The formwork required to contain UHPC when it is placed into a connection requires tighter control than the formwork commonly used in field-cast concrete applications, as UHPC exhibits higher pressure than conventional concrete and can easily leak between formwork that is not appropriately sealed.
Guidance is also provided on mixing and placing the concrete. UHPC is sensitive to mixing deviations, so the supplier’s specifications for mix proportions and timings must be followed. Mixing UHPC requires significant energy in order to disperse the liquids uniformly within the powder matrix. Both portable concrete pan mixers and conventional concrete ready-mix trucks have been used on projects to mix UHPC. The volume of UHPC that can be mixed is approximately half that of conventional concrete that could be processed in the same mixer. Typically, either motorized or nonmotorized wheelbarrows have been used to place UHPC into field-cast connections, with connection spaces being filled consecutively. UHPC should always be placed into connection spaces so that successive placements are poured into concrete that was recently cast and remains fluid.
Although UHPC tends to exhibit long dwell times before it begins to set, once setting begins, strength gain occurs rapidly. The initial setting behavior is dependent on the temperature of the UHPC. Although cooler temperatures are beneficial for mixing and placing UHPC, warmer temperatures are better for the rapid setting of the concrete. This setting can be accelerated by supplying supplemental heat to the UHPC and surrounding prefabricated elements. Heat can be supplied externally (e.g., ground heating mats) or internally (e.g., resistance heating wires), but forced air heat should not be applied to exposed UHPC surfaces.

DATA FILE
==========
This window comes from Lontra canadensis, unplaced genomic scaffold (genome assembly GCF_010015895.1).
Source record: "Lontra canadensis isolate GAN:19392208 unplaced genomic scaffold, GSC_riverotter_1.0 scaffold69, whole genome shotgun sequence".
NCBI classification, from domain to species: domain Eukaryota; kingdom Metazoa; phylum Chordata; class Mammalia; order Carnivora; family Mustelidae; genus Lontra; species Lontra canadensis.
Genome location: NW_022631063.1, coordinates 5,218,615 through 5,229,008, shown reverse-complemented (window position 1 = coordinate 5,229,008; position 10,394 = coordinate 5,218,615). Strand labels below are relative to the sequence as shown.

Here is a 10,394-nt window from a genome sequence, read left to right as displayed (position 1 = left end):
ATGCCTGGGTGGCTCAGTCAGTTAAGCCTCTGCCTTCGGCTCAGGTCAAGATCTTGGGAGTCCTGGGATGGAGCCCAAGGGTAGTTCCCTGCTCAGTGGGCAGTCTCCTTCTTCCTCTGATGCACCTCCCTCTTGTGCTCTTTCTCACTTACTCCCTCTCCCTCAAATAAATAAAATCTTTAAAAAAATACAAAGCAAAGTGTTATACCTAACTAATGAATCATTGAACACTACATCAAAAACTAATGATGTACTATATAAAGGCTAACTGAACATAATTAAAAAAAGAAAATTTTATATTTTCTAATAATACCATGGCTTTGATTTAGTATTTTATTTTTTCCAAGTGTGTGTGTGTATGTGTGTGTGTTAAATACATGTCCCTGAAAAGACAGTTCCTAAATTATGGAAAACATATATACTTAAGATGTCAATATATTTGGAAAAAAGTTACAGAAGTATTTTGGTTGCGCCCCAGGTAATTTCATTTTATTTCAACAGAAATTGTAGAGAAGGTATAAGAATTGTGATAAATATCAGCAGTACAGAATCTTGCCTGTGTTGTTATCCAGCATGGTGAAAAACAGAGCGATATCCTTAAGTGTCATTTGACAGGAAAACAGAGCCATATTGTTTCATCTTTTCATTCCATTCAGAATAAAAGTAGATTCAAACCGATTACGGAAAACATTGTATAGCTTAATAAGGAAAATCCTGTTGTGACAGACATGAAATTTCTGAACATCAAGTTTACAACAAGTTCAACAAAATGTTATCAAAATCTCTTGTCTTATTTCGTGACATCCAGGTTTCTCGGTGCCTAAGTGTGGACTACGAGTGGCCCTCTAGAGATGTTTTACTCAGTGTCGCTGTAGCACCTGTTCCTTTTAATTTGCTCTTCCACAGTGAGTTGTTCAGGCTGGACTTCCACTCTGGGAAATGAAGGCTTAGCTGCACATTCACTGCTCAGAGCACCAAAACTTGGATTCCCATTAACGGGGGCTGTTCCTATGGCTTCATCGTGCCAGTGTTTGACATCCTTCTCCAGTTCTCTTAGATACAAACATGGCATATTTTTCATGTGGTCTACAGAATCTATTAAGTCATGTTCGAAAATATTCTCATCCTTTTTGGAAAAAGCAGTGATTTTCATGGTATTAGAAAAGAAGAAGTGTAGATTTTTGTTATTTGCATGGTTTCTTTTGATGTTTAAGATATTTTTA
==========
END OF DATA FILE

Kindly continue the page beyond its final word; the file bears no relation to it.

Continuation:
The Tech Note also highlights material testing for UHPC. While established testing procedures for conventional concrete are generally applicable to UHPC, procedures may need to be modified in some instances to appropriately capture the behavior of the UHPC. Modified procedures for flow testing and compression testing, for example, are discussed.
To download the Tech Note, visit www.fhwa.dot.gov/publications/research/infrastructure/structures/bridge/12038/index.cfm.
Further information on a specific type of UHPC connection can be found in FHWA’s new Tech Brief, Ultra-High Performance Concrete Composite Connections for Precast Concrete Bridge Decks (Pub. No. FHWA-HRT-12-042). The Tech Brief describes a study FHWA conducted on the performance of field-cast UHPC composite connections between precast modular bridge decks and supporting girders. This evaluation is part of Transportation Pooled Fund Study TPF-5(217), which is being done in partnership with the New York State Department of Transportation.
Two full-scale test specimens were built for the study. One used conventional concrete with standard composite connection details, while the other used UHPC and novel connection details. Each specimen simulated both a steel girder connection and concrete girder connection to precast concrete deck panels. The specimens were subjected to both cyclic loads and static loading. The UHPC connections withstood loads greater than those required by the American Association of State Highway and Transportation Officials Load and Resistance Factor Design Bridge Design Specifications and surpassed the performance of the conventional test specimen.
Also featured in the Tech Brief are recommendations for using the UHPC composite connection detail. These recommendations are conceptual guidance, rather than formal design specifications. To download the Tech Brief, visit www.fhwa.dot.gov/publications/research/infrastructure/structures/hpc/12042/. The full report on the FHWA study is available through the National Technical Information Service at www.ntis.gov (search for NTIS Accession No. PB2012-107569).
For more information on UHPC, contact Ben Graybeal at FHWA, 202-493-3122 (email: email@example.com).
UHPC composite connection test specimens are subjected to cyclic loading.
A portable concrete pan mixer is used to prepare UHPC for placement during construction of field-cast connections.